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northbound 17 just past the summit. a three-car crash blocking one lane. so expect delays along that stretch. and we also have been tracking mass transit delays. i will have an update coming up. a member of the trump administration is now threatening politicians who run sanctuary states and cities. he says that they should be charged with crimes for not complying with immigration officials. >> another thing they need to do they need to hold these politicians personally accountable. we got to take them to court and start charging some of these politicians with crimes. >> the trump administration's top immigration officer also telling fox news that his agency is gearing up for a big increase of i.c.e. agents across california. >> california better hold on tight. they're about to see a lot more special agents, a lot more deportations in the state of california. if the politicians in california don't want to protect their communities, then i.c.e. will. >> president trump's homeland security chief echoed that same
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statement yesterday while touring the wildfire destruction in the north bay. an oakland city council member was quick to respond. >> well, this reinforces why it is so important that the oakland police department not collude with i.c.e. the trump administration has now made it clear that they are attacking people not based on public safety needs but based on his political vendetta. >> as far as the threat to charge politicians who don't comply with i.c.e., there's no word yet of any plans to launch official investigations into the lawmakers. we continue to hear people's stories, people woken up in the middle of the night because of that 4.4 earthquake that hit the hayward fault. we'll hear from them coming up. >> we're live at the usgs headquarters here in the san francisco bay area. what the experts are saying about what this earthquake could mean for future quakes. the details coming up.
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point-4 earthquake shook the bay area overnight. i'm michelle griego. and i'm kenny choi. it s nuary fourth developing news. a magnitude 4.4 earthquake shook the bay area overnight. i'm michelle griego. >> good morning, i'm kenny choi. it is thursday, january 4th. we have live team coverage. the earthquake happened at 2:39 a.m. centered a couple miles southeast of berkeley near the claremont hotel. that's where we find anne makovec this morning with the very latest near the oakland/berkeley border. >> reporter: i'm a few blocks away from the epicenter. we came here to a shopping center to see if there was any damage. there is none. a few boxes fell off the shelves here in the safeway store behind me, a 24-hour safeway but all is well. no injuries to report. now, if you felt it this morning, you probably have your own story about how scary it was waking up to that. if you are just joining us and you checked social media, you're seeing a firestorm on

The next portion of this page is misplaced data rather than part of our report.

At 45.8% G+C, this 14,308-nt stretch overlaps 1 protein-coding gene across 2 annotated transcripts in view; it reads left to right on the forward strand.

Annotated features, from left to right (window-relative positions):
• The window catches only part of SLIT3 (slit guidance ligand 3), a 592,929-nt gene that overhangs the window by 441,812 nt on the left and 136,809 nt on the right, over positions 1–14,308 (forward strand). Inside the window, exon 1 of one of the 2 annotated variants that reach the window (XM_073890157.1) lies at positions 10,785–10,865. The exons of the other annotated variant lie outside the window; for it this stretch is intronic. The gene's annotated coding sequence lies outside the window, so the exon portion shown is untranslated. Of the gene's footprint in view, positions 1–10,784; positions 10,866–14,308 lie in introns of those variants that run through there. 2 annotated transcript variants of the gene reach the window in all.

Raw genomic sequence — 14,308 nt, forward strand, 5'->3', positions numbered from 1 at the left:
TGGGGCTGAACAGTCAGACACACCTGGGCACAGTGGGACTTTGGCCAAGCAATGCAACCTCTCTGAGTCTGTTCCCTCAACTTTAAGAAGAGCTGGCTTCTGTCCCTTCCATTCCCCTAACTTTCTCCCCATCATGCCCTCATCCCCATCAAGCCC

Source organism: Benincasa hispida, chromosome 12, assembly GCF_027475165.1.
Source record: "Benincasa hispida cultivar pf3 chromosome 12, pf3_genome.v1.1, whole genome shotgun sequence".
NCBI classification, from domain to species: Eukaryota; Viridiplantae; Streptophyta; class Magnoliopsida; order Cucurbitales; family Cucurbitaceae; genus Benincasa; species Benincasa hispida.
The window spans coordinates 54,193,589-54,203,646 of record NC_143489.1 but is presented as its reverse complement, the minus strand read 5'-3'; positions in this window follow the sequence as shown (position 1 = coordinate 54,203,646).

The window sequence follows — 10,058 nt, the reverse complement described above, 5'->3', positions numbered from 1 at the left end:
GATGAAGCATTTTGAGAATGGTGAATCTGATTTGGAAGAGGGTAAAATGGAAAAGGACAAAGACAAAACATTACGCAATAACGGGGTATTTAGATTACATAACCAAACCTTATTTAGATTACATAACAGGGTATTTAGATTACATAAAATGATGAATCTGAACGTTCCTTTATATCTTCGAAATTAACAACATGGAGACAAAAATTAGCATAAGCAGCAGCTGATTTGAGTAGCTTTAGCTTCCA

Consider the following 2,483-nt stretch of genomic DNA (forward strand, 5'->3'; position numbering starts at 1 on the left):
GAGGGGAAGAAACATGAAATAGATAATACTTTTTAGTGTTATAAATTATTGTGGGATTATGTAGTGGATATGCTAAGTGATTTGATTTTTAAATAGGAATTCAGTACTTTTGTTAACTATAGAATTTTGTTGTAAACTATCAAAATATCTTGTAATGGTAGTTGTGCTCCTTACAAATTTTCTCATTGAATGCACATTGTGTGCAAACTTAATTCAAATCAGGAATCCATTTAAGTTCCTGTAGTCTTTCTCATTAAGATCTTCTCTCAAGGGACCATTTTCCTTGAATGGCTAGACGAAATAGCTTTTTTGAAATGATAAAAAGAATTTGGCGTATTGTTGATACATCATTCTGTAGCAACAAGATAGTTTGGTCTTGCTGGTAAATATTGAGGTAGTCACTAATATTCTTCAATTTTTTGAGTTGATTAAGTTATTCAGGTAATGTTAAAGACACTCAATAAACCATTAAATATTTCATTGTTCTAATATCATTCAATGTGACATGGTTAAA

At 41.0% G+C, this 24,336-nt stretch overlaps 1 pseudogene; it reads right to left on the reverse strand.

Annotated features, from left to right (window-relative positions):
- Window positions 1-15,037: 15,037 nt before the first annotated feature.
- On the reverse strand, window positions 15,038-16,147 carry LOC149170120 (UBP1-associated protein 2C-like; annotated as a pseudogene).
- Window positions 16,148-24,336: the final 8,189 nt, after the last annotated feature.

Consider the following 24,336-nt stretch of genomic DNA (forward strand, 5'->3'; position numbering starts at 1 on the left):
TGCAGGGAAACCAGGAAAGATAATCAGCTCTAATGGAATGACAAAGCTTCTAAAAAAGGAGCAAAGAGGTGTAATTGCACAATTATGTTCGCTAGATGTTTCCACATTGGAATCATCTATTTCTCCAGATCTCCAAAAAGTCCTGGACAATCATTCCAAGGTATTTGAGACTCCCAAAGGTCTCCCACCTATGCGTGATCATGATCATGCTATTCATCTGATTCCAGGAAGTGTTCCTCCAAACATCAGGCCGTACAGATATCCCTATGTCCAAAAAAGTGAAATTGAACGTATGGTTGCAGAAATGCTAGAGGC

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that front, as well. everybody feeling it from here near the epicenter all the way down to, say, saratoga, santa cruz, so a widely felt earthquake. while most of us were just woken up from our beds, some people were working during the quake. i spoke with one gentleman who is a nurse at a nearby kaiser hospital. here's what he had to say. >> i was working in the icu and it felt like a giant punched the building and all the nurses came together to talk and woke the patients up, everybody's blood pressure went up. it was scary. we haven't felt an earthquake in a long time. usually you're moving around doing something. when it hits, it's scary. >> reporter: his first concern was the structural integrity of the building. i wondered that when i woke up in san francisco to my doors rattling this morning on that. we spoke with another gentleman who was woken